Moldovan President Maia Sandu stands next to the flags of Moldova and the EU
President Maia Sandu wants Moldova to join the EU by the end of the decadeImage: Dursun Aydemir/AA/picture alliance

"Kyiv just ignored the Transnistria issue, and some authorities benefited from this smuggling 'black hole.' Everything changed with the full-scale Russian invasion," journalist Sergiy Sydorenko wrote recently in European Pravda. "It is obvious that a frozen conflict near the border threatens national security and limits the European future of Ukraine and Moldova."

The question now, he wrote, is "how actually to eliminate the frozen conflict."

Tanks on the border

When Russia invaded Ukraine on February 24, 2022, the Ukrainian authorities gave orders for the Transnistrian section of the Moldova–Ukraine border to be closed and secured by tanks. This brought the smuggling to an abrupt halt.

Lenin monument in Tiraspol
Throwback to the Soviet era: The Lenin monument in Tiraspol hints at the region's enduring ties to RussiaImage: 3BoxMedia

The separatist regime in Transnistria's capital, Tiraspol, responded with complaints about an "economic blockade" and called on Russia to step in and save the breakaway region. So far, its calls have been ignored.

What's more, Tiraspol's hope that Russia would swiftly occupy Ukraine and that the breakaway region would be unified with Russia was dashed by the resistance of Ukraine's army.

Conflict resolution by peaceful means

The government in Moldova's capital, Chisinau, stands in solidarity with Ukraine, helps Ukrainian refugees and is firmly convinced that, in doing so, it is on the right side of history.

It is also convinced that the Transnistria conflict should only be resolved by peaceful means and in a way that does not obstruct Moldova's pro-EU course. President Maia Sandu has said Moldova must become a member of the European Union by the end of the decade.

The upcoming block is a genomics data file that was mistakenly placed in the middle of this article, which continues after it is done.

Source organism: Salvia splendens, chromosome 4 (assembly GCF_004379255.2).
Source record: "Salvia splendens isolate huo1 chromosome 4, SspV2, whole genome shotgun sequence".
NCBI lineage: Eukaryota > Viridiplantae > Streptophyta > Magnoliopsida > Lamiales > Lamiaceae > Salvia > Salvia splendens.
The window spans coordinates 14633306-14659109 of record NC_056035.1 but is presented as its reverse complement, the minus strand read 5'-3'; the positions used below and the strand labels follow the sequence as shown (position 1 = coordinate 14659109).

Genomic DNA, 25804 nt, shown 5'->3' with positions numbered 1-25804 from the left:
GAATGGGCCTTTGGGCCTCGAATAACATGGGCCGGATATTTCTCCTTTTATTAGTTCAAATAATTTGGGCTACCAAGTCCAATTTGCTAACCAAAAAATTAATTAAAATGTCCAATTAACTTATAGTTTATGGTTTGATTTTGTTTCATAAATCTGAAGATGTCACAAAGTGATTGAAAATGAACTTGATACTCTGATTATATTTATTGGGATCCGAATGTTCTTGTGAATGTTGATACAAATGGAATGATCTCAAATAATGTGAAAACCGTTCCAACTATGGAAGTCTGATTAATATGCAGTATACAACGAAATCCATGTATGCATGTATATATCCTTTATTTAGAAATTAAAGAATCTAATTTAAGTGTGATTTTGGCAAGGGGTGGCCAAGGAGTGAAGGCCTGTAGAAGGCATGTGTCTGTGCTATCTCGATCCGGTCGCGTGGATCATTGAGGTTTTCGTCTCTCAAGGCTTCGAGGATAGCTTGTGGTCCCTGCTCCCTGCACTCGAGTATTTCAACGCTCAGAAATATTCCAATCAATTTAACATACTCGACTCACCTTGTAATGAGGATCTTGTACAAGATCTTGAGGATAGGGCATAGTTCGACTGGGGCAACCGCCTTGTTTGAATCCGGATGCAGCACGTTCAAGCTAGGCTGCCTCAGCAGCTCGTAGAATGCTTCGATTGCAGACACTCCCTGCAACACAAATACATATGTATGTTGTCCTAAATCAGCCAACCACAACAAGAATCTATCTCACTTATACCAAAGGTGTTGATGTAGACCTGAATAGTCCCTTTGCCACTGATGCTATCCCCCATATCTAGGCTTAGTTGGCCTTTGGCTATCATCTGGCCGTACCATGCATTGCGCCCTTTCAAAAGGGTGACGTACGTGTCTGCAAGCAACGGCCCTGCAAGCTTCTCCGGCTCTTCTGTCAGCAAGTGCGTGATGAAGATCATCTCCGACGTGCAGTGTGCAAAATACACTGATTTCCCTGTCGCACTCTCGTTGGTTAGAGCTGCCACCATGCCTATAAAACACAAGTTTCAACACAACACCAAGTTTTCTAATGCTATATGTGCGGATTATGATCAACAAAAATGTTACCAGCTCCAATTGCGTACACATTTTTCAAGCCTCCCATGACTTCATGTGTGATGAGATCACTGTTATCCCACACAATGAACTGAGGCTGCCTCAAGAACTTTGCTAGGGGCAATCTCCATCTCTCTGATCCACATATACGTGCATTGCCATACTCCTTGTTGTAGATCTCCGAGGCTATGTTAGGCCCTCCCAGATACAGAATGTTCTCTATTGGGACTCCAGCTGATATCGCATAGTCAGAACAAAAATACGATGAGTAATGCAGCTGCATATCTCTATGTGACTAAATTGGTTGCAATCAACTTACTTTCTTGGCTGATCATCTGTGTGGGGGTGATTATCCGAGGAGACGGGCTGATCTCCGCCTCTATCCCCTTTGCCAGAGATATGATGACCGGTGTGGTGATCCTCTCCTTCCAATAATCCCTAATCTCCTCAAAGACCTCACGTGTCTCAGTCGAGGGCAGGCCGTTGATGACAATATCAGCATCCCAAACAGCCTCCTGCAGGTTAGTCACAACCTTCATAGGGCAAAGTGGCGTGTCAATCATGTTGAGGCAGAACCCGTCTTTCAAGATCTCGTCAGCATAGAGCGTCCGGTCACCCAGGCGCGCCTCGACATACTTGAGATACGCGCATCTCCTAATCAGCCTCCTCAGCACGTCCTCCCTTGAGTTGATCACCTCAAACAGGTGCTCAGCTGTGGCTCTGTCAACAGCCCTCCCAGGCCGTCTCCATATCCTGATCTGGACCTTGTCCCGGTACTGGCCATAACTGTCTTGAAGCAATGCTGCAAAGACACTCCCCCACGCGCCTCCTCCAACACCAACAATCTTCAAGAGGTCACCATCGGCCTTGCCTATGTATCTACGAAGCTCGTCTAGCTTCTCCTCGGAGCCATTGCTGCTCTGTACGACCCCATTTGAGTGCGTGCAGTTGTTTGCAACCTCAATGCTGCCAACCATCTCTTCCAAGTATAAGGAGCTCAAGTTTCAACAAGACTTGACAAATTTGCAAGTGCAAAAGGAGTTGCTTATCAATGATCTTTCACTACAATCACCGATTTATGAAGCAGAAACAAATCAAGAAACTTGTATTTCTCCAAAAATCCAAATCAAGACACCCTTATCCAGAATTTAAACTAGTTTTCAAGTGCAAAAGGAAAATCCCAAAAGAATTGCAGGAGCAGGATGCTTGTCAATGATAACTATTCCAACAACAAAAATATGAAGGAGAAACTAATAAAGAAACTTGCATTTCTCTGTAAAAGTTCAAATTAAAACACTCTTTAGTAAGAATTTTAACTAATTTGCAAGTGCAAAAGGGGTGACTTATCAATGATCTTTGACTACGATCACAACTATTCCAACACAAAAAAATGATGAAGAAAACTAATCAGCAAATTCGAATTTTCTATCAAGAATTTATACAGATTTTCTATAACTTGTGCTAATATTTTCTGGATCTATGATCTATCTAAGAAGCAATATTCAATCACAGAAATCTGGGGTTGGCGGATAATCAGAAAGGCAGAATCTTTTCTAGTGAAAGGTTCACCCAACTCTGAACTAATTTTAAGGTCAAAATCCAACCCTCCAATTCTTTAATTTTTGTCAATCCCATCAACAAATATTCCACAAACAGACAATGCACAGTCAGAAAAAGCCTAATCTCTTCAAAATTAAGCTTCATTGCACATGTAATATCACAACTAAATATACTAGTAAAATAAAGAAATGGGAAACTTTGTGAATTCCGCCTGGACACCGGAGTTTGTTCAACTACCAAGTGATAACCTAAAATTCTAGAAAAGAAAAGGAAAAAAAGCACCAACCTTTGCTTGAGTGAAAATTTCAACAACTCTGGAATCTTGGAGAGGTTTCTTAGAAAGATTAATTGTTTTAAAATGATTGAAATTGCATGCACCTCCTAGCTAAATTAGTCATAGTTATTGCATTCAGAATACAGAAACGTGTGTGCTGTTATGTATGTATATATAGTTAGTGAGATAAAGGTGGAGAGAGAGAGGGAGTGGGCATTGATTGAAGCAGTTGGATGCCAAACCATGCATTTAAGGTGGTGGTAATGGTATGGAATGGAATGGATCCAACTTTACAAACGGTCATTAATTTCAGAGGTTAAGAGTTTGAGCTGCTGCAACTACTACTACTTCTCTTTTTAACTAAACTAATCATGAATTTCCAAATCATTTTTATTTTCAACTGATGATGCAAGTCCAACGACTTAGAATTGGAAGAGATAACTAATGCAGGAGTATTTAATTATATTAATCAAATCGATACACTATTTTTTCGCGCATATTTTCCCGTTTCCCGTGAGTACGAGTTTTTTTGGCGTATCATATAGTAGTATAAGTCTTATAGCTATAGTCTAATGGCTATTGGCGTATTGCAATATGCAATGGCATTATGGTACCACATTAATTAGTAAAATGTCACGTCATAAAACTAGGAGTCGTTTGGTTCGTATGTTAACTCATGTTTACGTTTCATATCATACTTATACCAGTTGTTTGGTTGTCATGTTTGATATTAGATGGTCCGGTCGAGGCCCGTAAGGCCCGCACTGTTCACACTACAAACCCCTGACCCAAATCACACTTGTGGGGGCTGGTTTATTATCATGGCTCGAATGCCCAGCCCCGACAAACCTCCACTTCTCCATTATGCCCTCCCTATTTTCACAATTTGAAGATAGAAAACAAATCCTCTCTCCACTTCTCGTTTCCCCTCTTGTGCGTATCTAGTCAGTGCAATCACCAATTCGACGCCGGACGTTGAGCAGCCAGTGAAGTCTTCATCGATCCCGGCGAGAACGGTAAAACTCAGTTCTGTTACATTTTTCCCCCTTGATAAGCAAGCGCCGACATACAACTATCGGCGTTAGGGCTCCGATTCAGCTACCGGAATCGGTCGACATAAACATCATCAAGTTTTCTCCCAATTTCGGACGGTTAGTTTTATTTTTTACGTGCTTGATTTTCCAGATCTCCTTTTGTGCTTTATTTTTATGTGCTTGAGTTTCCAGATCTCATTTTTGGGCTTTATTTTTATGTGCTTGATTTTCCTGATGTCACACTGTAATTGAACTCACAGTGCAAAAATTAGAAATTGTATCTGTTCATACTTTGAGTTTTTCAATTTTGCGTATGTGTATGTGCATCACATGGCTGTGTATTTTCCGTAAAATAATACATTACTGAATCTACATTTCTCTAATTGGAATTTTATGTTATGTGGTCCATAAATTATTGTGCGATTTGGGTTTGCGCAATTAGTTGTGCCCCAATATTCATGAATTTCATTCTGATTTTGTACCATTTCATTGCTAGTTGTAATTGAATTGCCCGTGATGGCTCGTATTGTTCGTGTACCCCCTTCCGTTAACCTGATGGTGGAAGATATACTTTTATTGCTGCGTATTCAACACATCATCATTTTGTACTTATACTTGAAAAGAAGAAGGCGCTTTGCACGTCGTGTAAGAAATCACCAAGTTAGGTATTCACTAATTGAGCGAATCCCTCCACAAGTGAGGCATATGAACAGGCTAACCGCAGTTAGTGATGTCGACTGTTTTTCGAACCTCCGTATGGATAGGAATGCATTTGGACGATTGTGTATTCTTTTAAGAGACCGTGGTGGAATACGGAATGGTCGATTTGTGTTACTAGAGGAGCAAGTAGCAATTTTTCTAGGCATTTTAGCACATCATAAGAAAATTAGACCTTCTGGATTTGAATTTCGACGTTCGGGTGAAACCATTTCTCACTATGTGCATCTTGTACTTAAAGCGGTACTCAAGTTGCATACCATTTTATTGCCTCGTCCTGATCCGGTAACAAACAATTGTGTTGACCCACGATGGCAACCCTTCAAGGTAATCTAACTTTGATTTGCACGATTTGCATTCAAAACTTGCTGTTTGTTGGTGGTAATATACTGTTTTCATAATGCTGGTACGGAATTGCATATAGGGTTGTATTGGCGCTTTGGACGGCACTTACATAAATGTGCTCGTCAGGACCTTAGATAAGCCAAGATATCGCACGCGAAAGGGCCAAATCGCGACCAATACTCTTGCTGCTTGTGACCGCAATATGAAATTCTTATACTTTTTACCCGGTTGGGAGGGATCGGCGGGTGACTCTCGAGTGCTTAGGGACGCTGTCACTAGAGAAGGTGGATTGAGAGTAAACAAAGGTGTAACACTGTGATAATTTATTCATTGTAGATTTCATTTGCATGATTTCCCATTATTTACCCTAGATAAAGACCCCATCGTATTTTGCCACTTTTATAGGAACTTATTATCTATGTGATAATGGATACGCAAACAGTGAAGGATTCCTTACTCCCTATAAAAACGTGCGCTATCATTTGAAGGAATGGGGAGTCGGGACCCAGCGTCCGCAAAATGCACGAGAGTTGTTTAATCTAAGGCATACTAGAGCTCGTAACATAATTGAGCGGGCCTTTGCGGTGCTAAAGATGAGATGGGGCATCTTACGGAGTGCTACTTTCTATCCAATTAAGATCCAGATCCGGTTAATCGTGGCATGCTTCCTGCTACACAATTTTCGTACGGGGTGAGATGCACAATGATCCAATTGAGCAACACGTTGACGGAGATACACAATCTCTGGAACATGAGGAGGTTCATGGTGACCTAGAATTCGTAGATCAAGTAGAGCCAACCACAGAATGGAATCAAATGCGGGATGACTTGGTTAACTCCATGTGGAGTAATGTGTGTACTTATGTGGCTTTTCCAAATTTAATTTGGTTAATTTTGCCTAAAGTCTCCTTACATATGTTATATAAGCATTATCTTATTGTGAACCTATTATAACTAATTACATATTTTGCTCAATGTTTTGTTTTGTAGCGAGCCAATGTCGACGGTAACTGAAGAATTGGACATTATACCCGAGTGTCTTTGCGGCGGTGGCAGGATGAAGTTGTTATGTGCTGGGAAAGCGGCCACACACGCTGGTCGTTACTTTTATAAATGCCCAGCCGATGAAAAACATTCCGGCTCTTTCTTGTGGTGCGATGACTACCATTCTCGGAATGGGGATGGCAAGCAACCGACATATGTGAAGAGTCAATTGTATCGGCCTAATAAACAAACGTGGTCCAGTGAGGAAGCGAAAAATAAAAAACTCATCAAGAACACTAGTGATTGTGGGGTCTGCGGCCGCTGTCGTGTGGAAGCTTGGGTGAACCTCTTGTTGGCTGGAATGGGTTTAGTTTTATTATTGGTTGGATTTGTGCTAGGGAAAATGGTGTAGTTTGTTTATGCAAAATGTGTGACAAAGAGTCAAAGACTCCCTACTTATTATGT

Oleg Serebrian stands next to the flags of Moldova and the EU
Oleg Serebrian is head of Moldova's Bureau of Reintegration, which is responsible for all matters relating to TransnistriaImage: Simion Ciochina/DW

In European Pravda, Sydorenko described Moldova's approach to the current situation. "Bloody Russian aggression against Ukraine only strengthens the desire of Moldovans to avoid war at all costs," he wrote. "There are no circumstances under which Chisinau would consent to welcome the Armed Forces of Ukraine on its territory." He also emphasized that Ukraine's government understands this fact.

Moldova's soft, soft approach

The Moldovan government's defense budget for 2023 is its biggest ever. Much of the money will be spent on securing Moldovan airspace. The country's armed forces will also be beefed up by Piranha armored vehicles from Germany.

Nevertheless, Moldova's government not only wants to avoid military confrontation with Transnistria — it also wants to avoid exerting any economic pressure on the separatist regime in Tiraspol. "We're all in the same boat. We should not upset the balance," Oleg Serebrian, Moldova's deputy prime minister for reintegration, said recently.

And he has good reason for saying so: Moldova relies on electricity from the Cuciurgan power station, which is located in Transnistria and is powered by Russian gas that is supplied by Moldova. As absurd as the situation may seem — as if Moldova is supporting and bankrolling the separatists — it is a necessity because, without power from Cuciurgan, the lights would go out in Moldova.

But all this could soon change. Moldova is working flat out on plans to break its dependence on Transnistrian electricity and Russian gas. If its plans work out, Transnistria might just go bankrupt and fall into Moldova's lap, because without the smuggling routes through Ukraine and the gas supplies from Chisinau, Transnistria would have no chance of survival.

This article was originally published in German.

Headshot of a smiling man with glasses and blond, curly hair
Keno Verseck Editor, writer and reporter